The iLab generation – Fast Counter

Time for a new app recommendation today ! A while ago, it was suggested to me in a comment on this very blog, and when I saw the description in the iTunes Store, I was immediately enthusiast. It’s called the Fast Counter.

It’s basically the app that does the annoying job of colonies on petri dishes. Look at that :



I had time to try it out a bit , by taking a classic LB plate with bacteria after transformation (about 200) and tried to count. You can set the threshold, and the color of the background; and once this is done, it is pretty effective. It does capture -LIVE- your colony number (is it the future already, right ?), but you can also take a snapshot, and count “manually” by tapping on them.

My point is, if you need a good estimate, and not a super-super-precise count (which is generally not required anyway), you should definitely try it out.

Also, the company developing that tool also made some other apps, if you like all nerdy apps for the lab like me, check it out on their website ! It’s called Shazino. 


PI Quotes 8 – “Laziness is a great quality for a scientist”

Hi all,

After christmas break I dragged myself back to the lab (ok, I was happy to return) and though of  this professor who once told during a master course :

“Laziness is a great quality for a scientist” 

That was a bit unsettling at first, my overall felling being that scientist are in the great majority hard workers (but is it really work ? ;-)). For example, injecting 1400 adult Drosophila‘s today is not an act of laziness !

Actually, his reasoning was slightly more twisted: 

The more lazy the scientist = the less experiment he does

The less experiments he does = the better his choose the good ones to do

And he focuses on succeeding immediately to avoid unnecessary extra replicates or troubleshooting work due to inattention.

Beyond the witticism, there is some truth in the fact that good scientists are always the ones who can choose well the key experiments, and make them look perfect.

So, should we all just be a bit more lazy ? 

Food for thoughts … 


And you, could you give up your bench work ?

There are so many different kinds of scientists out there. And lately, I’ve been talking to post-docs. The kind of post-docs stuck at the bottleneck of the academic world. They are good scientists, enjoy doing science, and have been doing it very well for quite some time already. But they would not like to become PI’s.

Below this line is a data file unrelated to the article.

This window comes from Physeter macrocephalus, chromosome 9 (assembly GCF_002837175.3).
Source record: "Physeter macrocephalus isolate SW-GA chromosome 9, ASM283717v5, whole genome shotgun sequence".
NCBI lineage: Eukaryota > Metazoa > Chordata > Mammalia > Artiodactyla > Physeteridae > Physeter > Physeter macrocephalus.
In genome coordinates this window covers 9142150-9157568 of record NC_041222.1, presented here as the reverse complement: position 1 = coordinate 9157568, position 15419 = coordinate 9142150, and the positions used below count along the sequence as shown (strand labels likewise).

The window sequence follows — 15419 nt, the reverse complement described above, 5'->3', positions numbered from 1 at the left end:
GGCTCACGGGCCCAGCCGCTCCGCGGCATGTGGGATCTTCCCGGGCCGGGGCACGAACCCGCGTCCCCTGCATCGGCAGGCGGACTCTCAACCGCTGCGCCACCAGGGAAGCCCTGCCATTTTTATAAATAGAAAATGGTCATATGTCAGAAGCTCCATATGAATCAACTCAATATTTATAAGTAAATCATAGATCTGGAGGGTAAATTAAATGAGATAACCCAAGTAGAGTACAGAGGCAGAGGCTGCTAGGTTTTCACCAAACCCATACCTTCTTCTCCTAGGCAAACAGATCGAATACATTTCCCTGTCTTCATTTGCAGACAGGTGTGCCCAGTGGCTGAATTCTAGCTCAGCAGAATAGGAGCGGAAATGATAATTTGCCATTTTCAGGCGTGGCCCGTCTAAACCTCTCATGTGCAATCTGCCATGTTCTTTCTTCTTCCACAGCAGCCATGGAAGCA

Why ?

They like the work in the wet lab, at the bench. Doing experiments, smelling, tasting ?, troubleshooting, optimizing, supervising, etc …Occasionally they write grants or teach, but most of the time they work in the lab like us, PhD students.  They do not want to give that up, but there is very little space for these experienced and qualified people in academia. At some point, they know they have to get their own group or get “a real job”. (I don’t like how that sounds either, but that’s what they said.)

I’m always a bit surprised to hear people who like so much working at the bench. For me, working on the bench compares to driving a car. It is absolutely necessary, and I have no problem doing it, but I don’t love it. If I had to, I could give it up.

I like reading literature, doing computer work (getting started in bioinformatics), doodling stuff, listening to podcasts, writing, tweeting, etc … I do not necessarily need to work with smelly bacteria, under noisy hoods, sweating under plastic gloves, or having crappy 12-hour time points. (OK, exaggerating a bit, when things work, I really like it of course)

One big exception tough, I would not like to give up my flies.  I like the fly work to much I guess. There, you got me.

So, I’m asking you readers ? Could you give up working on the bench ? 

You know you’ve worked too long in a lab when …